Here note that we haven't given the explicit dependencies for uPickle, sttp or OS-Lib. Instead, we have defined the special declaration of toolkit as:

//> using toolkit latest

This downloads the linked versions of all those libraries automatically. Instead of the version as "latest", we can also give a specific version(for example: 0.2.0 as of now).

This way it is very easy to set up a Scala application with ease.

5. Scastie

In the previous sections, we setup the local machine with Scala environment. It would be even easier if we can do all these without any setup.

It is possible using the amazing Scastie, where we can write Scala applications in browser, without any local setup.

We can do the same toolkit application we wrote above in the Scastie. For that, let's follow the steps:

  • Navigate to
  • Enable/disable "Worksheet". If we are having a main method, then Worksheet mode should be disabled.
  • Click on "Build Settings", select Scala version (I am using 3.3.1 in this case)
  • In the "libraries", search for toolkit. Select the "toolkit" with Scala icon (You may find one more toolkit with typelevel icon. That is for typelevel based libraries).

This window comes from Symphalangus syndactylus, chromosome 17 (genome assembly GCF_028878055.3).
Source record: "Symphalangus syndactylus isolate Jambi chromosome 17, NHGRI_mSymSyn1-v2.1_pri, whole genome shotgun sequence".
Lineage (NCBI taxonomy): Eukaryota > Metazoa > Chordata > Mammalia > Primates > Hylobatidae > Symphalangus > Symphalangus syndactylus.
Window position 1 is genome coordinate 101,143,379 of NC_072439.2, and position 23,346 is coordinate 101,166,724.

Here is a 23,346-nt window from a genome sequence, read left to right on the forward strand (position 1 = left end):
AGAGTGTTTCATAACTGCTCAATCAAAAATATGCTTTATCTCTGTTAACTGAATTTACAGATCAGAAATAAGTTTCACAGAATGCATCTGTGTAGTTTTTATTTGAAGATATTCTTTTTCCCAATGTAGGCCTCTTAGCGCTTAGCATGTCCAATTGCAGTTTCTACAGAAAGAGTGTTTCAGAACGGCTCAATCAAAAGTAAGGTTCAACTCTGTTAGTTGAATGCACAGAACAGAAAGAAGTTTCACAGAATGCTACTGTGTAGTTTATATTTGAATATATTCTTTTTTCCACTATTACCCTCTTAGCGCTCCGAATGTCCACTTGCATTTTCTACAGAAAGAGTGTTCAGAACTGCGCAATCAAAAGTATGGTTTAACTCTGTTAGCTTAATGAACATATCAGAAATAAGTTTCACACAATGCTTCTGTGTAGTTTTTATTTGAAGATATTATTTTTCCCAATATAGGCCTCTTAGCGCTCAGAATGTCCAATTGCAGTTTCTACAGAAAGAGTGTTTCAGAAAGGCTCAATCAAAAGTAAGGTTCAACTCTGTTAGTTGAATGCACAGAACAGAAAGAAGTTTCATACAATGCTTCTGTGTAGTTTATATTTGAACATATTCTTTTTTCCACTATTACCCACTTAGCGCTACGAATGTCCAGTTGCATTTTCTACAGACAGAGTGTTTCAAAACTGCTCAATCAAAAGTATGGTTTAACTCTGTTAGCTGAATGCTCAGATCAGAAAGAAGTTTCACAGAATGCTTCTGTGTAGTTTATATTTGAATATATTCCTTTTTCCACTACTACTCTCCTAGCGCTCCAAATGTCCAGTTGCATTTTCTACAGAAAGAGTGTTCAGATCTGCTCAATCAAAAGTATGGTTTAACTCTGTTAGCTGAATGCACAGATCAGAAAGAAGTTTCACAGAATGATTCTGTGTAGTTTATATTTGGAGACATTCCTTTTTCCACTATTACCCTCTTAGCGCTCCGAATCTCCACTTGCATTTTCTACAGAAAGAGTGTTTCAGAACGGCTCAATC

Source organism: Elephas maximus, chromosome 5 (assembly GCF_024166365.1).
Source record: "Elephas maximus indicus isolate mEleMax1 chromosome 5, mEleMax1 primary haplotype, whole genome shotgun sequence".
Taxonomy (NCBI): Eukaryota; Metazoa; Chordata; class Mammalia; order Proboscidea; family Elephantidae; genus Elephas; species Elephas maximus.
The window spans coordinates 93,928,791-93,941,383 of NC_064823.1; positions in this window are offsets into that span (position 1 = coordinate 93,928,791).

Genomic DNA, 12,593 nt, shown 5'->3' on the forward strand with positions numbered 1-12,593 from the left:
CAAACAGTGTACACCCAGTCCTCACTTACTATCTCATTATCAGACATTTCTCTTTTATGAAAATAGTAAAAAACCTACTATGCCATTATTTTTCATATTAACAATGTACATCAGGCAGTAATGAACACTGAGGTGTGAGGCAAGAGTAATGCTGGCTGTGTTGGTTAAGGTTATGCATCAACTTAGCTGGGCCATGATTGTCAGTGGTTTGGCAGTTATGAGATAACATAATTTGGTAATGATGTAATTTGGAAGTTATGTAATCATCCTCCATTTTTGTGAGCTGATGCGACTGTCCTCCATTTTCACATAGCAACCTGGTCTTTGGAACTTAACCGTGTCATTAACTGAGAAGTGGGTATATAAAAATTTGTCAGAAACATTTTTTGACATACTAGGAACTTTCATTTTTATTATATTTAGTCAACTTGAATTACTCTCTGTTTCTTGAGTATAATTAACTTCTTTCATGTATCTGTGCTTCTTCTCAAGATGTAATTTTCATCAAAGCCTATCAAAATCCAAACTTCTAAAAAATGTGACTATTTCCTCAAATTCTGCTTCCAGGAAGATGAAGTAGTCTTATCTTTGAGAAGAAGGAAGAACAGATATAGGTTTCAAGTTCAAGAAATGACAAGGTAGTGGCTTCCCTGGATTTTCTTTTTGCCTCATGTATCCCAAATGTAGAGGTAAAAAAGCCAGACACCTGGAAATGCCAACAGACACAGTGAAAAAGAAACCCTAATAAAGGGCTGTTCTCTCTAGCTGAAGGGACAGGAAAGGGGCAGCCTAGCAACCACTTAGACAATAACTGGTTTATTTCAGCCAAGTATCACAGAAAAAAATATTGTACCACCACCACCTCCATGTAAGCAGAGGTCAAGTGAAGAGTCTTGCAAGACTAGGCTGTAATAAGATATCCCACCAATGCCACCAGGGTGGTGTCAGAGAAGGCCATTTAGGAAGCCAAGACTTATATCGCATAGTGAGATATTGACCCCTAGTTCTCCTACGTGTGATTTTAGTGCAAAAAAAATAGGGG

• Switch back to the editor view by clicking on "Editor" button on top left.
  • Now, paste the previous program. No need of lines where we set scala version or dependencies (i.e. without //> lines)
  • That's it, now we can click on the "Run" button and it will work!

Here is the link to the scastie application I created. You can try running from this link or make changes to this and run your version of code.

So easy to make applications and share with others!

6. Conclusion

In this blog, we looked at some of the ways to get started with Scala programming and write a not-so-trivial application with ease. We looked at Scala-CLI, Scala Toolkit, and Scastie. The world of Scala development has never been easier, thanks to these tools.

I hope that this will simplify the process of getting into Scala programming for the newbies.